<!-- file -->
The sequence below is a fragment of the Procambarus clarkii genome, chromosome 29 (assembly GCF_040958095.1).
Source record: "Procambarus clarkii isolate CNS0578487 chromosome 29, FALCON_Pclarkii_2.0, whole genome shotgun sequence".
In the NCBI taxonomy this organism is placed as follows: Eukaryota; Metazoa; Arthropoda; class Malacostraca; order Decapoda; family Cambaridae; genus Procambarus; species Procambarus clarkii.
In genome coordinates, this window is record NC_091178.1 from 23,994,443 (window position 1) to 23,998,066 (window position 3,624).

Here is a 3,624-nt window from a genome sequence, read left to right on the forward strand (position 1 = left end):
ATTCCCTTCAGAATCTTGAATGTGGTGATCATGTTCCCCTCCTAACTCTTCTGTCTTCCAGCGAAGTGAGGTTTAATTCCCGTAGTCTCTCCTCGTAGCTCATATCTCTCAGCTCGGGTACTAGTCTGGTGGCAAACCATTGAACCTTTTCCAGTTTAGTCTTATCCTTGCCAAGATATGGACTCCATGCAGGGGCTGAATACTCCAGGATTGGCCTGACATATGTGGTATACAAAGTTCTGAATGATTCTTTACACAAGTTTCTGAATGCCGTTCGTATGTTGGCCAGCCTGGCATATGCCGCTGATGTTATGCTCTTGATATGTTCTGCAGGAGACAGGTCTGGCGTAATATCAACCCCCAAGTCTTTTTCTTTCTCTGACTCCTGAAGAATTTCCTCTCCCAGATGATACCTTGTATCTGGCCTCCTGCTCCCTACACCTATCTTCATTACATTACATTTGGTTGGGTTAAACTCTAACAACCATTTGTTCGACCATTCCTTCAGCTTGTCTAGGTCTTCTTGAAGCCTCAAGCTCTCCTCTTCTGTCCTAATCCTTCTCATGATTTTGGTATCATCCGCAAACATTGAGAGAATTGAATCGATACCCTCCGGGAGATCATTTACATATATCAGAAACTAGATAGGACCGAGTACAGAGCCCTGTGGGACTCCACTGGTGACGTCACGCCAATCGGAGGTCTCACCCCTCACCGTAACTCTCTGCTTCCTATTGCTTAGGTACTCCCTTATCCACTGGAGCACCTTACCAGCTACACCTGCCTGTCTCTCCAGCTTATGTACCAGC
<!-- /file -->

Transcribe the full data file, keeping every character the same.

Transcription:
The sequence below is a fragment of the Procambarus clarkii genome, chromosome 29 (assembly GCF_040958095.1).
Source record: "Procambarus clarkii isolate CNS0578487 chromosome 29, FALCON_Pclarkii_2.0, whole genome shotgun sequence".
In the NCBI taxonomy this organism is placed as follows: Eukaryota; Metazoa; Arthropoda; class Malacostraca; order Decapoda; family Cambaridae; genus Procambarus; species Procambarus clarkii.
In genome coordinates, this window is record NC_091178.1 from 23,994,443 (window position 1) to 23,998,066 (window position 3,624).

Here is a 3,624-nt window from a genome sequence, read left to right on the forward strand (position 1 = left end):
ATTCCCTTCAGAATCTTGAATGTGGTGATCATGTTCCCCTCCTAACTCTTCTGTCTTCCAGCGAAGTGAGGTTTAATTCCCGTAGTCTCTCCTCGTAGCTCATATCTCTCAGCTCGGGTACTAGTCTGGTGGCAAACCATTGAACCTTTTCCAGTTTAGTCTTATCCTTGCCAAGATATGGACTCCATGCAGGGGCTGAATACTCCAGGATTGGCCTGACATATGTGGTATACAAAGTTCTGAATGATTCTTTACACAAGTTTCTGAATGCCGTTCGTATGTTGGCCAGCCTGGCATATGCCGCTGATGTTATGCTCTTGATATGTTCTGCAGGAGACAGGTCTGGCGTAATATCAACCCCCAAGTCTTTTTCTTTCTCTGACTCCTGAAGAATTTCCTCTCCCAGATGATACCTTGTATCTGGCCTCCTGCTCCCTACACCTATCTTCATTACATTACATTTGGTTGGGTTAAACTCTAACAACCATTTGTTCGACCATTCCTTCAGCTTGTCTAGGTCTTCTTGAAGCCTCAAGCTCTCCTCTTCTGTCCTAATCCTTCTCATGATTTTGGTATCATCCGCAAACATTGAGAGAATTGAATCGATACCCTCCGGGAGATCATTTACATATATCAGAAACTAGATAGGACCGAGTACAGAGCCCTGTGGGACTCCACTGGTGACGTCACGCCAATCGGAGGTCTCACCCCTCACCGTAACTCTCTGCTTCCTATTGCTTAGGTACTCCCTTATCCACTGGAGCACCTTACCAGCTACACCTGCCTGTCTCTCCAGCTTATGTACCAGC